Drug prohibition may not be an accomplishable or even worthwhile goal – and teaching otherwise while drug laws are being successfully repealed poses a threat to democratic progress.

That means successful programs can’t be punitive, focusing on “teaching remorse,” and emphasizing the crime committed. With drug dealing specifically, the public needs to realize that those arrested were not necessarily ignorant or mistaken in selling drugs, but instead making rational economic choices given the free market’s inelastic (insatiable) demand for drugs. Drug prohibition may not be an accomplishable or even worthwhile goal – and teaching otherwise while drug laws are being successfully repealed poses a threat to democratic progress.

As long as prison programs are used as a requirement for parole, they will remain nothing more than hoops to be resentfully jumped through. In Pennsylvania, where there is no right to parole and huge differences between minimum and maximum sentences, therapeutic programs impose capricious requirements, dictate incarceration length, and cost taxpayers huge amounts of money for little measurable benefit.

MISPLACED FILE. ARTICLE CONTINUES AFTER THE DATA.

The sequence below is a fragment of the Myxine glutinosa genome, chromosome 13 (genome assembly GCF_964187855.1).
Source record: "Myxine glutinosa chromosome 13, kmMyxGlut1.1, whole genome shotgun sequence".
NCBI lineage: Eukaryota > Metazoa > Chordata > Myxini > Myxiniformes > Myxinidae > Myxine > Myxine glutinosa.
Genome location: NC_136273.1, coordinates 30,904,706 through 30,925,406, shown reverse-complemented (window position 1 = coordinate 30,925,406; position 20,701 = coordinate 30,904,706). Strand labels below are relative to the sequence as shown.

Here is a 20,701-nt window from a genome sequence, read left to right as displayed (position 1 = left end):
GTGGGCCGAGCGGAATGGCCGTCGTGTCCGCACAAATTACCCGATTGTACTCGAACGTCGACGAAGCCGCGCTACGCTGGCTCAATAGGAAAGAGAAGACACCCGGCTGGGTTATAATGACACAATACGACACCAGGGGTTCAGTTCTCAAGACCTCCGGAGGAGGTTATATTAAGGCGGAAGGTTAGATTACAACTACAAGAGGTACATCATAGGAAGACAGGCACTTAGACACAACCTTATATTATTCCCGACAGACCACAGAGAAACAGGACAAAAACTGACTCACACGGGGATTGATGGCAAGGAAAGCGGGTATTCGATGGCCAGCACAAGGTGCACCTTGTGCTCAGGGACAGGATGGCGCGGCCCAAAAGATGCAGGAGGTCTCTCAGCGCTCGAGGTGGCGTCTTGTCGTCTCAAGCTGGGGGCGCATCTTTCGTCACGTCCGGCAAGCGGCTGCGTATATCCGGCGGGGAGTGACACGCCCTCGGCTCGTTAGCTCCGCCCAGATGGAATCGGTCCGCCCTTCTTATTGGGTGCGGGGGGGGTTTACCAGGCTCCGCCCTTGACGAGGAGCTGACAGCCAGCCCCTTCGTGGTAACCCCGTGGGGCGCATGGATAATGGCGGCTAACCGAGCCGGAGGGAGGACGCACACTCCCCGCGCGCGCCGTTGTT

People wishing to help improve prison programs and increase reform opportunities need to make it known that current programs – with their emphasis on pointless temporary discipline and guilt – simply don’t work. Opportunities for college degrees or college credit are virtually non-existent and certainly not advertised at the prison where I am housed. Prisoners need meaningful educational opportunities and should have access to actual computers and the ability to purchase laptops. The few degree programs I have found are all religious in nature, but everyone can’t become a priest. There needs to be real career training available to prevent people from becoming institutionalized. A true prison-to-career path, with the ability to parole to employment, or even parole to a campus, could finally lead people out of “the system.”

Trenton Tompkins is an inmate at SCI Fayette and a voracious reader. After prison, he plans to travel the world, finding love and adventure.

Tags:   abolition drug users drug wars prisons